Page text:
July 25 (Bloomberg) -- London house prices stagnated in July, the first month with no growth since December 2012, as demand plunged and properties took longer to sell, Hometrack Ltd. said.
The survey of real-estate agents showed values were unchanged in the capital in July after increasing 0.5 percent in June. Higher-value markets in the west and southwest slid, taking the number of postcodes registering declines to 11 percent. Areas recording price gains slumped to 12.1 percent from 40.6 percent in June.
London had propelled U.K. house prices over the past year and today’s data add to evidence that measures to cool the market are working. The Bank of England introduced measures in June to limit riskier mortgages and new rules came into force in April requiring tougher mortgage-affordability tests.
“Seasonal factors always lead to a slowdown in demand and market activity in the summer months, but it is clear that there are bigger forces at work with a pronounced loss of momentum in the London housing market,” said Richard Donnell, director of research at Hometrack. The slowdown is “in part due to warnings from the Bank of England and others of a possible house-price bubble,” he said.
The rate of growth in London peaked at 1.1 percent in February, the data showed. In July, homes took an average 4.3 weeks to sell, up from 2.7 weeks in March. The slowdown will probably “linger” as the market in the capital “cools rapidly,” the report said.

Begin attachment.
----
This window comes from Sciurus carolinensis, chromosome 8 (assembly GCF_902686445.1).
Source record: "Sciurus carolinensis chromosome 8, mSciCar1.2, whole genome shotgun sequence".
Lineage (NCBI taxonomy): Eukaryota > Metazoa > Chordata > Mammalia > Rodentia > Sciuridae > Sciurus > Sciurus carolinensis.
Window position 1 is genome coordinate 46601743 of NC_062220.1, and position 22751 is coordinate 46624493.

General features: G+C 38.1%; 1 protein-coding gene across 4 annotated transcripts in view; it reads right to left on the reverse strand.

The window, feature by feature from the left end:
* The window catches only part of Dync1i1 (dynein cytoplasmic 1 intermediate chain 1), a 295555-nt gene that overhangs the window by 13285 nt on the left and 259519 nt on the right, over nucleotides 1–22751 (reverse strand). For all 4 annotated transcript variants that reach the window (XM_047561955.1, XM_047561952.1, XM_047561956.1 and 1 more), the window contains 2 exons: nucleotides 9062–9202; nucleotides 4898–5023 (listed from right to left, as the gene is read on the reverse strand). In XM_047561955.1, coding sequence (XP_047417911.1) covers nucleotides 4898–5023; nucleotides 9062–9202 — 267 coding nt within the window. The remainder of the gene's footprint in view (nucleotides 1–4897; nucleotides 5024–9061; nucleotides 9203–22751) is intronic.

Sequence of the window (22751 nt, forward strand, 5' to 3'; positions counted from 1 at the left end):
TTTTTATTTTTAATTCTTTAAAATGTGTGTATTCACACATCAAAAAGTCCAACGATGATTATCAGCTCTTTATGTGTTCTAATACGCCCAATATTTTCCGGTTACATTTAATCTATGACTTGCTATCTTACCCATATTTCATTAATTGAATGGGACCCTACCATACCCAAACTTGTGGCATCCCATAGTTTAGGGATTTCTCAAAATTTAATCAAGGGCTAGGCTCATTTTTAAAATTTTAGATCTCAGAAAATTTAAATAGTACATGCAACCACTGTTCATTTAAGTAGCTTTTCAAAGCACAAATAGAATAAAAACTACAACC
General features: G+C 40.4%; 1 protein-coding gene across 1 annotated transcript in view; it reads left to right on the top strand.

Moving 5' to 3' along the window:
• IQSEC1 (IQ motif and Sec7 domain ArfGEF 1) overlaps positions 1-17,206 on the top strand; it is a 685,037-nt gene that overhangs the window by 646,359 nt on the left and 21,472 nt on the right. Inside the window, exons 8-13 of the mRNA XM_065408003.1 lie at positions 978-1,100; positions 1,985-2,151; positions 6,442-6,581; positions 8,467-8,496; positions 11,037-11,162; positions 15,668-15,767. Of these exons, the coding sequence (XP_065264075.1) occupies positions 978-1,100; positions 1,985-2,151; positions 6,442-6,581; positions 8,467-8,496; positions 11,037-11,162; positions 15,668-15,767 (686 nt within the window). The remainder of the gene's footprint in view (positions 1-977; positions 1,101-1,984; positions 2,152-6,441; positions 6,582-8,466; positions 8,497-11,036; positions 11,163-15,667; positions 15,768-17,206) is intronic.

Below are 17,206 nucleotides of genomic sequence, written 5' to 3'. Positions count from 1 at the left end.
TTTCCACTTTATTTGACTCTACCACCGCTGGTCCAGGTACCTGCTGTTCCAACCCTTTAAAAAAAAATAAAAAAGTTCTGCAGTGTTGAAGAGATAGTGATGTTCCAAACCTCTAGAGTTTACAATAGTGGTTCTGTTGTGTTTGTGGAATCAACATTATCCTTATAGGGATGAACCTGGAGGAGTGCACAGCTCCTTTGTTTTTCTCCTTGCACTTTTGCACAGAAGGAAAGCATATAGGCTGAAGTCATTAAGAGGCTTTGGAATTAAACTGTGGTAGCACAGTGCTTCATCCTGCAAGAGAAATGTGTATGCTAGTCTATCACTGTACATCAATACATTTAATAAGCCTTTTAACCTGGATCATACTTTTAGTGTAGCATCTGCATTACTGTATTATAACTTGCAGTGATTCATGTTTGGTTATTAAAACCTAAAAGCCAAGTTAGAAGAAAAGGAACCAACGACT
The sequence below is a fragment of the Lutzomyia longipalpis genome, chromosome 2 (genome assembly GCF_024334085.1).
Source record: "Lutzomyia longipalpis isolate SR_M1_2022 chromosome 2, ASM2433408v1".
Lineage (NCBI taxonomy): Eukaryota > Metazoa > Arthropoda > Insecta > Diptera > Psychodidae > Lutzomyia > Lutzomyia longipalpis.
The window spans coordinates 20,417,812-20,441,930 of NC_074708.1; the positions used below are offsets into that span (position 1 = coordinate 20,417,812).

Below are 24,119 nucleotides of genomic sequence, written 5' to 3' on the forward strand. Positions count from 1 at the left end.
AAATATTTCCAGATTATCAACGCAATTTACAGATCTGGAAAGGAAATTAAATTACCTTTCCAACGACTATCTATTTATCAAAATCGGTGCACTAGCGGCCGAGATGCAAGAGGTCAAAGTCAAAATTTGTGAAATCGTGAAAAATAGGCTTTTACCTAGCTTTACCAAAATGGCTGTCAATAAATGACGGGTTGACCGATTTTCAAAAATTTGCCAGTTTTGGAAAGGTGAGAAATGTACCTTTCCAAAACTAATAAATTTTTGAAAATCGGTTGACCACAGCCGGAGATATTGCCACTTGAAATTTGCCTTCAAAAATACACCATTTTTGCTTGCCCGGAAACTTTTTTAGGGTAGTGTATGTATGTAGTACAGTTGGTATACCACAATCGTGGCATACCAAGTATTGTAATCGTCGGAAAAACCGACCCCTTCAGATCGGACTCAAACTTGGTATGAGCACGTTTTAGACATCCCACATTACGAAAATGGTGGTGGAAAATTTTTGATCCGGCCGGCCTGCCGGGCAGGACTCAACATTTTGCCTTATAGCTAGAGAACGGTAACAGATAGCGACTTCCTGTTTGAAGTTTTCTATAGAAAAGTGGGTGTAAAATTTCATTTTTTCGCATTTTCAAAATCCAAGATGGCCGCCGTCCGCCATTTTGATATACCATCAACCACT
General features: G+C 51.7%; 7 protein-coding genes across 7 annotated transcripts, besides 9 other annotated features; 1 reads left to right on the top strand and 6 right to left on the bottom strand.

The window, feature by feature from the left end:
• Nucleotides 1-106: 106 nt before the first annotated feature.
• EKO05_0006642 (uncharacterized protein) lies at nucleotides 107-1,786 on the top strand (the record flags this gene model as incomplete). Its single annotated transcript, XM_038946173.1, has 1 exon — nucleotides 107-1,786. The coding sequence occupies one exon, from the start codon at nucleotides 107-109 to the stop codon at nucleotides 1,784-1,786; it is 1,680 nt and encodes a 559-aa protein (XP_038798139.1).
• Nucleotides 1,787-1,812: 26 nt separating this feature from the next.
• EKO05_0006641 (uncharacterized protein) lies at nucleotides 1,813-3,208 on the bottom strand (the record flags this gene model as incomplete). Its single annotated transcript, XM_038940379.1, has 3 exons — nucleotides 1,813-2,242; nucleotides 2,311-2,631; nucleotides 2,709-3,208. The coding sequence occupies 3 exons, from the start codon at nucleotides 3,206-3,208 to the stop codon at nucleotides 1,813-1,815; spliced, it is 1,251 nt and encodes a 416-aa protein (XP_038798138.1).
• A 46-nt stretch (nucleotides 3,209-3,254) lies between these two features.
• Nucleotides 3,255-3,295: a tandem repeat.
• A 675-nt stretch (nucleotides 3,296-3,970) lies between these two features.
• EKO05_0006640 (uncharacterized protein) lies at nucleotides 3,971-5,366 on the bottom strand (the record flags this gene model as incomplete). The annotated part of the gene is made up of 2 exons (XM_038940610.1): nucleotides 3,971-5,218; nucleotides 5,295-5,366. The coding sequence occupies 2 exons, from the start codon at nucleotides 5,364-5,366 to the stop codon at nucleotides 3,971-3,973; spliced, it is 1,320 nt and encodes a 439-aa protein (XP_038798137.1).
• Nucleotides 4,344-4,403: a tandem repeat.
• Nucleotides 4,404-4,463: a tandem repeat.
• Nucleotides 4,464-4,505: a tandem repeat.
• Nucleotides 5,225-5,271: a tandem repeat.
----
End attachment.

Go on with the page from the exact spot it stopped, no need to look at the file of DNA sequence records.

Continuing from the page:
Across England and Wales, prices grew 0.1 percent in July, compared with an increase of 0.3 percent in June. That makes this the slowest month since February 2013. The number of new buyers registering with estate agents fell 0.9 percent.
“The gap between overall supply and demand has narrowed sharply in the last three months, pointing to a reduction in the upward pressure on house prices,” Hometrack said. “The measure of demand has moved into negative territory.”
Buyers are also becoming more cautious amid the prospect of rising interest rates, Hometrack said. The BOE will probably increase its benchmark rate from a record low in February, according to futures contracts.
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